The human foot combines mechanical complexity and structural strength. The ankle serves as foundation, shock absorber, and propulsion engine. The foot can sustain enormous pressure (several tons over the course of a one-mile run) and provides flexibility and resiliency.
The foot and ankle:
– 26 bones in each (aka one quarter of all the bones in the human body).
– 33 joints
– 400,000 nerve endings
Why would I want to take these factors out of the mix in my training or everyday life? That’s a lot of bones and joints. If I’m going to take the time to promote joint integrity, bone density, strength and balance in my training already, why compromise my feet and ankles by wrapping them in large cushions that actually change my natural movement. As with other balance devices on the market, one goal is increased propioception. Well how about instead of standing on an inflated beach ball, just simply take your shoes off and try to train? That might be hard enough for many people. Need to make the exercise more difficult? Add load, a.k.a resistance.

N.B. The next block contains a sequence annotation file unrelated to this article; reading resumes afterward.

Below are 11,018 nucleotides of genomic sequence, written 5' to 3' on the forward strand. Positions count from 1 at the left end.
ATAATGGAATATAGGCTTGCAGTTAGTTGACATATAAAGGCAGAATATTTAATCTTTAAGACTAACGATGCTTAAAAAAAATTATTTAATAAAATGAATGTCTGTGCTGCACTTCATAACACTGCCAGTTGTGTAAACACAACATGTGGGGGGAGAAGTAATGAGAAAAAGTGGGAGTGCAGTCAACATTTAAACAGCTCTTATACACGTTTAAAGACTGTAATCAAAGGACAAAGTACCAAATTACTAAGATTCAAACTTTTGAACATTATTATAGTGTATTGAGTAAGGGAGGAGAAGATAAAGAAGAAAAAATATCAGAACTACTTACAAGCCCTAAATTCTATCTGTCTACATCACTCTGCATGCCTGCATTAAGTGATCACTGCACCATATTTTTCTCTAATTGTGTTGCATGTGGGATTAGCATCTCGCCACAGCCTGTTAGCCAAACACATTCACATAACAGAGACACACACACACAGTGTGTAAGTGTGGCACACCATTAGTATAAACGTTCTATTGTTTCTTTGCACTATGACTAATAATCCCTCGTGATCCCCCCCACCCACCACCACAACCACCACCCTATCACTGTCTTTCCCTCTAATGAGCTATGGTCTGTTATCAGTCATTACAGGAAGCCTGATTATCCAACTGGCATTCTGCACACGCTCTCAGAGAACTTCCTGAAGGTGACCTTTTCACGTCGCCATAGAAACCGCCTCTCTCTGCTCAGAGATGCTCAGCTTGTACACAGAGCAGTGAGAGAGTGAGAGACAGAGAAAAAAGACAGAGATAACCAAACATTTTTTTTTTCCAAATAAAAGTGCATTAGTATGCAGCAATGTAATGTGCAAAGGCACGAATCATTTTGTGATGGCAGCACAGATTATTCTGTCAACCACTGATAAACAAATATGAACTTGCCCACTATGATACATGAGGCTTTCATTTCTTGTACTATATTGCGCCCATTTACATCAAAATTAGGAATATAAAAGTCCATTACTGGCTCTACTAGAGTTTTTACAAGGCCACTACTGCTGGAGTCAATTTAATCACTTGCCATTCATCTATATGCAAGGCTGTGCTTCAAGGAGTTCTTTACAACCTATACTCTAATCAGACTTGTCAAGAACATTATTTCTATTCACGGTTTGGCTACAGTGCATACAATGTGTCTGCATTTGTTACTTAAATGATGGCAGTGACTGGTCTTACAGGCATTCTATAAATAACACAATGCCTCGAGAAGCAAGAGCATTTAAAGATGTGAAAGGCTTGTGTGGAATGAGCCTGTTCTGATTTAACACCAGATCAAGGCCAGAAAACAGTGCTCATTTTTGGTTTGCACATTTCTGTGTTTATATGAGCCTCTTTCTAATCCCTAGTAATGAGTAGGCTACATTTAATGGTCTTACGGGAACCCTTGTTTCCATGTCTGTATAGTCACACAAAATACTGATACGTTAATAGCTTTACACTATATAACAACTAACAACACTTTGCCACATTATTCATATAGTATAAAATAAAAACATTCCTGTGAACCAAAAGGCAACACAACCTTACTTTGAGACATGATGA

For the record I don’t advocate that anyone immediately run, pun intended, to the store and purchase Vibrams or go running barefoot tomorrow. I have both heard stories and met people who have had some injuries by not transitioning to a more minimal shoe and going for too much too soon. I just encourage people to think about the body and their training logically. The body is intricate but works together as a whole. Leaving parts out doesn’t seem to make sense. Nor does trying to cheat the system by walking, jogging, speed limping or running in some oversized cushioned rocker. Use your body the way it was designed and used for so many years without back, foot, hip and knee pain in near epidemic proportions. Take your shoes off as much as possible to reconnect yourself with the ground and wear a thin soled shoe when needed. If you have actually read this far and are still interested read Martin Rooney’s The Importance of Barefoot Training.